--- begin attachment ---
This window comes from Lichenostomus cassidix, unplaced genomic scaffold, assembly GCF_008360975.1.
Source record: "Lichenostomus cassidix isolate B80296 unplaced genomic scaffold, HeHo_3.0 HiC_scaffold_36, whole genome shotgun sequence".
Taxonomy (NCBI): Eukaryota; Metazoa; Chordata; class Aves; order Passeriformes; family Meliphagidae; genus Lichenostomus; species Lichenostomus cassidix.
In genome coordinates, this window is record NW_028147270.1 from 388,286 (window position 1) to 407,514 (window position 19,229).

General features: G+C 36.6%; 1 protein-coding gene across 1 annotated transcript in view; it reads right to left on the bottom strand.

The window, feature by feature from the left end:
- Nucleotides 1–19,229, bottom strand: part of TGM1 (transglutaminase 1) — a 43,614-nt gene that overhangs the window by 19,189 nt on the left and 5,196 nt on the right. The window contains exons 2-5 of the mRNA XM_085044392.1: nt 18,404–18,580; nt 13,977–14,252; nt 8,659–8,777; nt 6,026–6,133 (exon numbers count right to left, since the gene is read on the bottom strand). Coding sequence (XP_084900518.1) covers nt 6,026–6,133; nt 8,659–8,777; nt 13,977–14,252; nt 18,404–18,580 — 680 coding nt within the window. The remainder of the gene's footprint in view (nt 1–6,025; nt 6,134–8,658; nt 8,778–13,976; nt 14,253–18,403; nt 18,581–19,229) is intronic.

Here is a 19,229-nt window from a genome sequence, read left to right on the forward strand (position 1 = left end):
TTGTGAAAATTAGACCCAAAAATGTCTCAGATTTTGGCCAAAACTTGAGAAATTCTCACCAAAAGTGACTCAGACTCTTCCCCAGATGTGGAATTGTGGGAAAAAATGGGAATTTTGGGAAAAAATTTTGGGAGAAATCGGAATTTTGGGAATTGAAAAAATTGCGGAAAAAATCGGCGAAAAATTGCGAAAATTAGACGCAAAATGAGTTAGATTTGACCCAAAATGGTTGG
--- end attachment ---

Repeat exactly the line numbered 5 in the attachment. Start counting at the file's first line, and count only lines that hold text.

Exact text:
General features: G+C 36.6%; 1 protein-coding gene across 1 annotated transcript in view; it reads right to left on the bottom strand.